What communism, specifically Soviet communism, has done is provide us for the first time with the gratification of a national enemy-something that, except by fits and starts, we never really had before in our history. Providence, to be sure, provided us with the Indians, and much of our early folklore dealt with Indian atrocities and American heroism, but the Indian nations never quite assumed the guise of a national enemy. Of course there was England. Tom Paine depicted George III as a despot, but no one could take that seriously. We fought for our independence, and we fought again in 1812, but Andrew Jackson at New Orleans made that war glorious and within a few years England again was "Our Old Home, " and visits to Stratford-on-Avon and Westminster Abbey obligatory. We fought what we called a "quasi-war" with France, but France had been our ally and then Napoleon practically gave us Louisiana-and there was French food and French fashions to admire. We fought wars with Mexico and with Spain, and took what we wanted -Texas, California, Puerto Rico and the Philippines-but our enmity was short-lived. We fought two wars with Germany and then, although her crimes were "unforgivable, " rebuilt her both times and made her our ally. We dropped atomic bombs on Japan, but made her our ally, too, and our protégé until she became our economic rival. We never went to war with Russia. Indeed, she had supported the American War for Independence and sided with the Union during the Civil War and practically gave us Alaska; and how much longer might World War II have lasted if it were not for the Soviet Union siding with the Allied powers? But then it was not the Soviet Union alone that became our national enemy, but rather communism-an enemy easy to conjure up and to hate. Fear of communism, hatred of the national enemy, united all parties, all religions, and above all, I all interests. And so the cold war deepened and spread from Europe to Asia to Cuba and Nicaragua, but the identification of the national enemy changed from a communism in general to be combatted globally, to the Soviet Union in particular. We do not fight communists in Cuba or in Nicaragua but agents of the Soviet Union! We do not declare war on those countries, but we send mercenaries against them because we are warring somewhat inconclusively on the Soviet Union.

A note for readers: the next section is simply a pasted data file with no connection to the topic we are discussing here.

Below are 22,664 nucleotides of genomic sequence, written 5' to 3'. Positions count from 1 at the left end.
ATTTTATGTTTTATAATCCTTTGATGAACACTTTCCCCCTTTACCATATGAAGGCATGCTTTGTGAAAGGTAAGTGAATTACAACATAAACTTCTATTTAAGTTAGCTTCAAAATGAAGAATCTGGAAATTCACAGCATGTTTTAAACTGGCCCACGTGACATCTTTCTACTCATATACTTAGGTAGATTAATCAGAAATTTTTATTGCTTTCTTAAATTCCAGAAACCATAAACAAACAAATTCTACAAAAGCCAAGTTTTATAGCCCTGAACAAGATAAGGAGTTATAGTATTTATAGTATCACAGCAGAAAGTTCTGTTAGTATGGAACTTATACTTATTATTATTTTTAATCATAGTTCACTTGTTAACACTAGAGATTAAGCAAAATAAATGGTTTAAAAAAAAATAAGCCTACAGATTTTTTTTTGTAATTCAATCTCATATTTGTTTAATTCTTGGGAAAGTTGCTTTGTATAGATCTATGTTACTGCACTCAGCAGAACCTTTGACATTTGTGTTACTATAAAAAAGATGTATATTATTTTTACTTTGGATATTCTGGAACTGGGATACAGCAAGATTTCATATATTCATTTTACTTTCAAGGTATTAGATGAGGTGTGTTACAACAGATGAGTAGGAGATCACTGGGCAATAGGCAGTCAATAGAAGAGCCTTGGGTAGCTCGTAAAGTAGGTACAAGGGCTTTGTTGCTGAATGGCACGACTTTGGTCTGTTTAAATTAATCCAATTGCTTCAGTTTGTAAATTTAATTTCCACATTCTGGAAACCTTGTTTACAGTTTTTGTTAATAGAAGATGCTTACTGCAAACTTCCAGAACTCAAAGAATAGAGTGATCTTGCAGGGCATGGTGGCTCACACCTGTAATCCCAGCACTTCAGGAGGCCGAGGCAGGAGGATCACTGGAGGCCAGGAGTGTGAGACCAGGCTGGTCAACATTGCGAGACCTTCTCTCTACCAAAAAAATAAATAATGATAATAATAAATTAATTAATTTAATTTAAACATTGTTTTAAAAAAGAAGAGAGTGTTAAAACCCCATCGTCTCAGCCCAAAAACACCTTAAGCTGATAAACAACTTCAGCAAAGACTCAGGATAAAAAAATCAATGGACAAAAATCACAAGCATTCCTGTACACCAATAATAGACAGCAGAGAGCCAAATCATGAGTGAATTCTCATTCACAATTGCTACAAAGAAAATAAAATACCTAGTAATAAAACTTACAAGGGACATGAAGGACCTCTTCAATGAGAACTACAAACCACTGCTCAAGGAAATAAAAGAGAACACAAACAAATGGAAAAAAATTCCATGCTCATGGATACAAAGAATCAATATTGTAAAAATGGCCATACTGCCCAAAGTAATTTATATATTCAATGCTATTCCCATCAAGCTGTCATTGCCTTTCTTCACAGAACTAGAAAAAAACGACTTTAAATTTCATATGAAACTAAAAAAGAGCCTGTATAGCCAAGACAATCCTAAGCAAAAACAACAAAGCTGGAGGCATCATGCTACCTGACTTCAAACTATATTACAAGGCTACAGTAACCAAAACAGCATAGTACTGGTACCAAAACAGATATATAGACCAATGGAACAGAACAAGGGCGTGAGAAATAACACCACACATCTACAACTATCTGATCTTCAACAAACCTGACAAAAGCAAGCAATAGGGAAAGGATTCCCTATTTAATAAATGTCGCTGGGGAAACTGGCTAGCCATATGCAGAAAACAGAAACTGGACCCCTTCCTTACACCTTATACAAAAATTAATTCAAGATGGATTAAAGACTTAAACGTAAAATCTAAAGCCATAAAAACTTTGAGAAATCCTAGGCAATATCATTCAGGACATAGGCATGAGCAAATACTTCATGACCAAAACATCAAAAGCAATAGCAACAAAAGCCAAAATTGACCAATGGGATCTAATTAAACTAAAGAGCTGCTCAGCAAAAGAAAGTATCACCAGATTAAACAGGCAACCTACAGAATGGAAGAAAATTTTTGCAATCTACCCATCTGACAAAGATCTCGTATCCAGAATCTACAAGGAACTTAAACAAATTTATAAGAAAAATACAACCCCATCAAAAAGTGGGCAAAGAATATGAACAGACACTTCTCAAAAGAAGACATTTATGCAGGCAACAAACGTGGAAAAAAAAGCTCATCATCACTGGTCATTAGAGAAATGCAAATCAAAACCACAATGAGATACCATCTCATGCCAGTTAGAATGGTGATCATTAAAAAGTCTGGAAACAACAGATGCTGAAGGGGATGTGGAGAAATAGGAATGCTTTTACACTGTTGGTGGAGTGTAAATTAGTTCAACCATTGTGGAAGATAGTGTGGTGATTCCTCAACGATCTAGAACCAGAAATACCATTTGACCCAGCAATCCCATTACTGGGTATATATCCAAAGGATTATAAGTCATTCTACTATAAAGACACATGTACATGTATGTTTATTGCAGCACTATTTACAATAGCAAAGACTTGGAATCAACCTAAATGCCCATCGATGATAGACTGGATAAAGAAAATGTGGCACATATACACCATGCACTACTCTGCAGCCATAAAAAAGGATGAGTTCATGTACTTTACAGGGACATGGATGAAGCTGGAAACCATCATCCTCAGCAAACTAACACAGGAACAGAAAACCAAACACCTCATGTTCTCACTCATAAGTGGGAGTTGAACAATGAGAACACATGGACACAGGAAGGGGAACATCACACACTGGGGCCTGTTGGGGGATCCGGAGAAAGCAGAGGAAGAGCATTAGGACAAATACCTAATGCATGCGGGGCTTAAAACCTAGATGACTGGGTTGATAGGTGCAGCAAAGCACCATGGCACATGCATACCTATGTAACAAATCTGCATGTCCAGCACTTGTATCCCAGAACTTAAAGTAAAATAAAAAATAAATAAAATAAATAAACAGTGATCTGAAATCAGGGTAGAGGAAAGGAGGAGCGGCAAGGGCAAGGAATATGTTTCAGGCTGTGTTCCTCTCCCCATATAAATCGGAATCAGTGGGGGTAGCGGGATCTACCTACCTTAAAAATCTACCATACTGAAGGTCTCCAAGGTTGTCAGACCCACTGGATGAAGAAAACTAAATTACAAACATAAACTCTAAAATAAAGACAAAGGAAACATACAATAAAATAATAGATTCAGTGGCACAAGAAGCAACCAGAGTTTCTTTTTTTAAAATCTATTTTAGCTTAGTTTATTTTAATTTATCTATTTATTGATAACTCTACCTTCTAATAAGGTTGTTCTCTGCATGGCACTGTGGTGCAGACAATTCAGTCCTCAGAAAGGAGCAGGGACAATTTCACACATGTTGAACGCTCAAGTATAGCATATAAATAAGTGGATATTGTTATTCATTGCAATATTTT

Corruption of language is a special form of deception that recent administrations and the Pentagon have brought to a high degree of perfection. Bombing is "protective reaction"; precision bombing is "surgical strikes"; guerrilla insurgents are "freedom fighters." What would we have thought had Britain designated the Confederates of 1861 as "freedom fighters"? Even Orwell's 1984 does not imagine a doublethink as deceptive as that which now emanates from Washington.